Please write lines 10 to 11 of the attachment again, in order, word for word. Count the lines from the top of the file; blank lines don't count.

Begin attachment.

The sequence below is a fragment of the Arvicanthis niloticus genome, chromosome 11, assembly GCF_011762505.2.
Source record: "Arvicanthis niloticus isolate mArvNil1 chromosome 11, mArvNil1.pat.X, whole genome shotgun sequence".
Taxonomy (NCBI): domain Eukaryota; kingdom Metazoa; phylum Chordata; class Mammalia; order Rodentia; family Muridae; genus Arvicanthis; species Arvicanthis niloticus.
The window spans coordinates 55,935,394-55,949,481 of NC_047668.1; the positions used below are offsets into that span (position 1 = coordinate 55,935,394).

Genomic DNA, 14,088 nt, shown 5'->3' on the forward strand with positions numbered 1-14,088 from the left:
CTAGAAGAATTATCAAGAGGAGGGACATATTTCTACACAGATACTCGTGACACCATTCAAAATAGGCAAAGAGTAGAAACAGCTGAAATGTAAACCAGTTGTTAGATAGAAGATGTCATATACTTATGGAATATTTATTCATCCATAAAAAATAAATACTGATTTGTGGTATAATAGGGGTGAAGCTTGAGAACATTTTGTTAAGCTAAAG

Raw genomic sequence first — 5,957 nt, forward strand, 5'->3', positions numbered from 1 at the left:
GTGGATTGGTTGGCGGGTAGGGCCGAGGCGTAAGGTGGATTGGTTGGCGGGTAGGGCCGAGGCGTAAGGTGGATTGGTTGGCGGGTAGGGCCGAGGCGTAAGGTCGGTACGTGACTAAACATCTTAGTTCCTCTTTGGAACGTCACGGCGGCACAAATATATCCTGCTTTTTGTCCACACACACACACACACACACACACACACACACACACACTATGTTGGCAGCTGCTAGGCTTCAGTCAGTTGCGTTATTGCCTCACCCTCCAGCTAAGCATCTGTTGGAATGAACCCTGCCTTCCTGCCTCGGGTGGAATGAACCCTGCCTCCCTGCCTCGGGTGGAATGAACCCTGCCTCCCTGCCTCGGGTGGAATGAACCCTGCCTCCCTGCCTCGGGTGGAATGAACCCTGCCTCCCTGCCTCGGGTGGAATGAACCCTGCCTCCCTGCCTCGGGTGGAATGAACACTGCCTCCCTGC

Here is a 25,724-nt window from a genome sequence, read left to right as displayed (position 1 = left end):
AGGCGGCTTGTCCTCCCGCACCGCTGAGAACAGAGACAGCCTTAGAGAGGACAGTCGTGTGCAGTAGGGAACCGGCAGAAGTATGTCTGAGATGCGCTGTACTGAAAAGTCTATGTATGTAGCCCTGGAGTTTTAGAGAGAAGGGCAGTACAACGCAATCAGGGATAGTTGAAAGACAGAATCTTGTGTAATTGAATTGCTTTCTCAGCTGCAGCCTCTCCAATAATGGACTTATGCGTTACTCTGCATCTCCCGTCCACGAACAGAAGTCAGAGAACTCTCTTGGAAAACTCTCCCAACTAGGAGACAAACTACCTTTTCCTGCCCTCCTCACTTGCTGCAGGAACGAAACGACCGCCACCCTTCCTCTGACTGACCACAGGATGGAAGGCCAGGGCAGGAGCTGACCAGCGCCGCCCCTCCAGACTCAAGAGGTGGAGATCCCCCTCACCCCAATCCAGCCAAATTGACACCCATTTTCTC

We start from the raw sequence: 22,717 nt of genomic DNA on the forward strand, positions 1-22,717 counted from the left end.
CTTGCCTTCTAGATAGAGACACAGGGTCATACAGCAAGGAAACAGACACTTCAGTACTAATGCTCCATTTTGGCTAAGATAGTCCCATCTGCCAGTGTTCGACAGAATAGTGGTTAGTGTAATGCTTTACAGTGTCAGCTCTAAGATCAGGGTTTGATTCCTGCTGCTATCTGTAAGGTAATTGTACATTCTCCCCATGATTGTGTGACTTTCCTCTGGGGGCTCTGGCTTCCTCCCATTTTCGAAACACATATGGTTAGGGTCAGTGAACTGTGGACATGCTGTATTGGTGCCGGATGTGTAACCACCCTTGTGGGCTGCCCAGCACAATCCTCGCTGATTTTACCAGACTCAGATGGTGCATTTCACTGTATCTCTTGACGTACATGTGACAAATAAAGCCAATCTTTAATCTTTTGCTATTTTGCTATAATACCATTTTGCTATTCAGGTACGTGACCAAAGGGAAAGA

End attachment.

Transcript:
AGGCGGCTTGTCCTCCCGCACCGCTGAGAACAGAGACAGCCTTAGAGAGGACAGTCGTGTGCAGTAGGGAACCGGCAGAAGTATGTCTGAGATGCGCTGTACTGAAAAGTCTATGTATGTAGCCCTGGAGTTTTAGAGAGAAGGGCAGTACAACGCAATCAGGGATAGTTGAAAGACAGAATCTTGTGTAATTGAATTGCTTTCTCAGCTGCAGCCTCTCCAATAATGGACTTATGCGTTACTCTGCATCTCCCGTCCACGAACAGAAGTCAGAGAACTCTCTTGGAAAACTCTCCCAACTAGGAGACAAACTACCTTTTCCTGCCCTCCTCACTTGCTGCAGGAACGAAACGACCGCCACCCTTCCTCTGACTGACCACAGGATGGAAGGCCAGGGCAGGAGCTGACCAGCGCCGCCCCTCCAGACTCAAGAGGTGGAGATCCCCCTCACCCCAATCCAGCCAAATTGACACCCATTTTCTC

We start from the raw sequence: 22,717 nt of genomic DNA on the forward strand, positions 1-22,717 counted from the left end.